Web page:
Hermit Crab

As for now “Multiplayer” only refers to a global chat box limited to each area of the world. There are future plans for Steam friends list support, but whether or not two players can stand next to each other and fish is a mystery. It doesn’t seem like a necessary feature. Gameplay is an isolated experience and competition is already relegated to leaderboards. There’s little incentive to place players together, unless new competition-oriented gameplay modes are introduced, such as an isolated timed-duel, where players catch a number of fish in a session and whoever catches the biggest fish wins.  

For now, the chat log is full of helpful players explaining the game’s mechanics to bewildered beginners. It’s a solid community, because the people playing are enthusiastic about fishing. Fishing Planet is not a game designed for the masses, but targets a niche audience, creating a robust playerbase that’s passionate about the game.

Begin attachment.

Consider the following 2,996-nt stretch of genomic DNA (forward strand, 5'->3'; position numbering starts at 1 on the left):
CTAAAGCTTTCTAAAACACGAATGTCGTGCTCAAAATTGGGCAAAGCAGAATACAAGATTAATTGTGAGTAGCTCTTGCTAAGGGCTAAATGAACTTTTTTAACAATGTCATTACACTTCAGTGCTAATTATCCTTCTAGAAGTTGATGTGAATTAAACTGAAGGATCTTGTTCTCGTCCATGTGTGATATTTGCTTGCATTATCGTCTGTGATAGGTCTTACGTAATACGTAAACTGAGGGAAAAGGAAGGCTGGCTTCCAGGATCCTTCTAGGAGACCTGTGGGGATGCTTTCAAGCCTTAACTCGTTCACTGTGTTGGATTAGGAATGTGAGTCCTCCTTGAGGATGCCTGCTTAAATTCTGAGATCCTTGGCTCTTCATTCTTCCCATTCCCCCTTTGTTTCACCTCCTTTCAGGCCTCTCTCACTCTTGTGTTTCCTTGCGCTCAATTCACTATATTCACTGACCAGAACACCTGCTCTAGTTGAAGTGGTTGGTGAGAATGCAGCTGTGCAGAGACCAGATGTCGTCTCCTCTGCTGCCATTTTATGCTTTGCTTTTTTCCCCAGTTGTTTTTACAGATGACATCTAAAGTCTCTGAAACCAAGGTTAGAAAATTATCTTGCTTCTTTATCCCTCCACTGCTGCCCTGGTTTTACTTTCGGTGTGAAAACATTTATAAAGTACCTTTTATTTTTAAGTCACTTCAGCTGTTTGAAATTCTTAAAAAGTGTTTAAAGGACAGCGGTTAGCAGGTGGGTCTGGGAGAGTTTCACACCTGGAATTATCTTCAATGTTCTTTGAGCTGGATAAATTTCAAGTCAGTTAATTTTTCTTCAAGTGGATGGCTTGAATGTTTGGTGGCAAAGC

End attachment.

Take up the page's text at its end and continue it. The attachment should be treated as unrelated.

Fishing Finances

Everything in-game is purchasable through earned currency. The main reason to spend money is to purchase an experience buff, as leveling up can be excruciatingly slow. You have to allow yourself to become absorbed into Fishing Planet’s world to advance. But by doing so, you earn money for each fishing excursion. It costs in-game money to travel to a fishing spot so you want to offset the cost of traveling with the fish you catch. Otherwise, you end up spending more money then you make and your bank account is quickly drained of funds, like a college student with their first credit card. It’s best to spend wisely or you’ll end with no bait, and forced to dig through muddy shores for worms.   

Final Verdict - Great